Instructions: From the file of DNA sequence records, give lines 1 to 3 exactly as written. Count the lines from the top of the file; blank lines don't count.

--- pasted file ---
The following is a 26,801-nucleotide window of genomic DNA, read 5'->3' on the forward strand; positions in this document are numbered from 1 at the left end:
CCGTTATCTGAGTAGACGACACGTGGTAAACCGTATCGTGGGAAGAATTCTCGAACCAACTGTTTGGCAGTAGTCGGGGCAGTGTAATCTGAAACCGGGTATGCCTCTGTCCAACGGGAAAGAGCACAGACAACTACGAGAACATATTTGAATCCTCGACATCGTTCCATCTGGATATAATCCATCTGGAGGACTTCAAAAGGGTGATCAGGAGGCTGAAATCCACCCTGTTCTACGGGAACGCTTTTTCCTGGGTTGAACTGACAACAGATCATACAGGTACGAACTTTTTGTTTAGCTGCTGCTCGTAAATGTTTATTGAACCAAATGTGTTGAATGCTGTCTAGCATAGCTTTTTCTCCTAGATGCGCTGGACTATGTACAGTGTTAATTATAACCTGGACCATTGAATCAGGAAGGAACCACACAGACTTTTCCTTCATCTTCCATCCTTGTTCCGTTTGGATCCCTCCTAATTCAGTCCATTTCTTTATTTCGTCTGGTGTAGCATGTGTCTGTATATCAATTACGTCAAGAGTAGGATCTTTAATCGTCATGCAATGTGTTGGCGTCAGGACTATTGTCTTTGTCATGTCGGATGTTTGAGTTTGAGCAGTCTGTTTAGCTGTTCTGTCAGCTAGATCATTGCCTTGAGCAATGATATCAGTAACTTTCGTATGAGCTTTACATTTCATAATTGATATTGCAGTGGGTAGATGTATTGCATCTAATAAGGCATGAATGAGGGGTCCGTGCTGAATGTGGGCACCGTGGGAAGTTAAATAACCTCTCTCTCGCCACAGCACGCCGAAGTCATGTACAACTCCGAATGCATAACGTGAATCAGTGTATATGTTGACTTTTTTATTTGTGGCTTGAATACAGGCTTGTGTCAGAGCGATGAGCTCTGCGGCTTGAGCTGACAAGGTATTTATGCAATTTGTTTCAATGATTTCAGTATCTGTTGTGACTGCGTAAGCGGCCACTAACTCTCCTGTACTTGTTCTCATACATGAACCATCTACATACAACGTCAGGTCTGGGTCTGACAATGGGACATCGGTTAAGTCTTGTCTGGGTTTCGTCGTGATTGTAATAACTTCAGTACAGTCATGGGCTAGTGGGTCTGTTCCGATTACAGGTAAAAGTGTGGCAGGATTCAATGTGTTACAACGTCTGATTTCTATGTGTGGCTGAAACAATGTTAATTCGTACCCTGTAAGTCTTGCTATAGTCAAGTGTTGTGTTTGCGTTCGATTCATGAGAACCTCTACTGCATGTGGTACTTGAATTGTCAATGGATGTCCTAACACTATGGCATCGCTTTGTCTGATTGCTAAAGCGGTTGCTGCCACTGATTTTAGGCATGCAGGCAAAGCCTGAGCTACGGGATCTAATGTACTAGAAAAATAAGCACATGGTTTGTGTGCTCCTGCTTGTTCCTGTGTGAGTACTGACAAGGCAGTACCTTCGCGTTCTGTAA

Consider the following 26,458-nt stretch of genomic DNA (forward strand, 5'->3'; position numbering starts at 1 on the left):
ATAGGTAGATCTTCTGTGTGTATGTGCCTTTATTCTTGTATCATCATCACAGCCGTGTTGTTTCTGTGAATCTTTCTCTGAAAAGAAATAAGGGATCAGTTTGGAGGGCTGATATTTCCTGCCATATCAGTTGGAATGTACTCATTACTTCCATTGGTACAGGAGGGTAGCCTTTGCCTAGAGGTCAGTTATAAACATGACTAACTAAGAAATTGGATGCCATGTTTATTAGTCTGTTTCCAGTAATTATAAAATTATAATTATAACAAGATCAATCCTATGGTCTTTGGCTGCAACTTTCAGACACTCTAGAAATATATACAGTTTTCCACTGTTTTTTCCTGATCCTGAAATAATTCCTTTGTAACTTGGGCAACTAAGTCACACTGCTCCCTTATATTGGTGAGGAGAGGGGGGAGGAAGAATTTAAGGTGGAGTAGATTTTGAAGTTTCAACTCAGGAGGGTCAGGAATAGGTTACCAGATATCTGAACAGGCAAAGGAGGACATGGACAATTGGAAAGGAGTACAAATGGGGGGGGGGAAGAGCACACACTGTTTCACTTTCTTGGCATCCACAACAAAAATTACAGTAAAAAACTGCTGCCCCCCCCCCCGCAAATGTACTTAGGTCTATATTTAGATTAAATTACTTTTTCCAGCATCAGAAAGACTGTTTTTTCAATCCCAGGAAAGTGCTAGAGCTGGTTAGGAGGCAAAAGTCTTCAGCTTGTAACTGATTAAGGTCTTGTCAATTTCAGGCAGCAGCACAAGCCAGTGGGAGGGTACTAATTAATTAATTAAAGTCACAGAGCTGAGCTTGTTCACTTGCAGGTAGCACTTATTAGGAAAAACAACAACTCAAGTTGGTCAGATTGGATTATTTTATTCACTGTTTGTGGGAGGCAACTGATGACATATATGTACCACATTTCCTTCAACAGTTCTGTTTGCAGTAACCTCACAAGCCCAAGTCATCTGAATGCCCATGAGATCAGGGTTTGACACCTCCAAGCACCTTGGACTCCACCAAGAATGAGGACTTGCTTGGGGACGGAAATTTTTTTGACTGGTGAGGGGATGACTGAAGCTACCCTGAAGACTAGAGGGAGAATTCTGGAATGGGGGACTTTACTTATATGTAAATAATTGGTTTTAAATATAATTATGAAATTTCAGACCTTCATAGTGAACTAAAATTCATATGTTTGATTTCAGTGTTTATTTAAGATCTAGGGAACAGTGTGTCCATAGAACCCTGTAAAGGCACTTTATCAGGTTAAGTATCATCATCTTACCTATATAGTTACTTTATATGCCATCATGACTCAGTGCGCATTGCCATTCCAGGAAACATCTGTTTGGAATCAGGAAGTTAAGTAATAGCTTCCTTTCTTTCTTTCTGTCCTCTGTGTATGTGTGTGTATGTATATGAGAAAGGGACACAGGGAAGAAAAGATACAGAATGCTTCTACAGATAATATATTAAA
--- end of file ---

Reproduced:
The following is a 26,801-nucleotide window of genomic DNA, read 5'->3' on the forward strand; positions in this document are numbered from 1 at the left end:
CCGTTATCTGAGTAGACGACACGTGGTAAACCGTATCGTGGGAAGAATTCTCGAACCAACTGTTTGGCAGTAGTCGGGGCAGTGTAATCTGAAACCGGGTATGCCTCTGTCCAACGGGAAAGAGCACAGACAACTACGAGAACATATTTGAATCCTCGACATCGTTCCATCTGGATATAATCCATCTGGAGGACTTCAAAAGGGTGATCAGGAGGCTGAAATCCACCCTGTTCTACGGGAACGCTTTTTCCTGGGTTGAACTGACAACAGATCATACAGGTACGAACTTTTTGTTTAGCTGCTGCTCGTAAATGTTTATTGAACCAAATGTGTTGAATGCTGTCTAGCATAGCTTTTTCTCCTAGATGCGCTGGACTATGTACAGTGTTAATTATAACCTGGACCATTGAATCAGGAAGGAACCACACAGACTTTTCCTTCATCTTCCATCCTTGTTCCGTTTGGATCCCTCCTAATTCAGTCCATTTCTTTATTTCGTCTGGTGTAGCATGTGTCTGTATATCAATTACGTCAAGAGTAGGATCTTTAATCGTCATGCAATGTGTTGGCGTCAGGACTATTGTCTTTGTCATGTCGGATGTTTGAGTTTGAGCAGTCTGTTTAGCTGTTCTGTCAGCTAGATCATTGCCTTGAGCAATGATATCAGTAACTTTCGTATGAGCTTTACATTTCATAATTGATATTGCAGTGGGTAGATGTATTGCATCTAATAAGGCATGAATGAGGGGTCCGTGCTGAATGTGGGCACCGTGGGAAGTTAAATAACCTCTCTCTCGCCACAGCACGCCGAAGTCATGTACAACTCCGAATGCATAACGTGAATCAGTGTATATGTTGACTTTTTTATTTGTGGCTTGAATACAGGCTTGTGTCAGAGCGATGAGCTCTGCGGCTTGAGCTGACAAGGTATTTATGCAATTTGTTTCAATGATTTCAGTATCTGTTGTGACTGCGTAAGCGGCCACTAACTCTCCTGTACTTGTTCTCATACATGAACCATCTACATACAACGTCAGGTCTGGGTCTGACAATGGGACATCGGTTAAGTCTTGTCTGGGTTTCGTCGTGATTGTAATAACTTCAGTACAGTCATGGGCTAGTGGGTCTGTTCCGATTACAGGTAAAAGTGTGGCAGGATTCAATGTGTTACAACGTCTGATTTCTATGTGTGGCTGAAACAATGTTAATTCGTACCCTGTAAGTCTTGCTATAGTCAAGTGTTGTGTTTGCGTTCGATTCATGAGAACCTCTACTGCATGTGGTACTTGAATTGTCAATGGATGTCCTAACACTATGGCATCGCTTTGTCTGATTGCTAAAGCGGTTGCTGCCACTGATTTTAGGCATGCAGGCAAAGCCTGAGCTACGGGATCTAATGTACTAGAAAAATAAGCACATGGTTTGTGTGCTCCTGCTTGTTCCTGTGTGAGTACTGACAAGGCAGTACCTTCGCGTTCTGTAA

Consider the following 26,458-nt stretch of genomic DNA (forward strand, 5'->3'; position numbering starts at 1 on the left):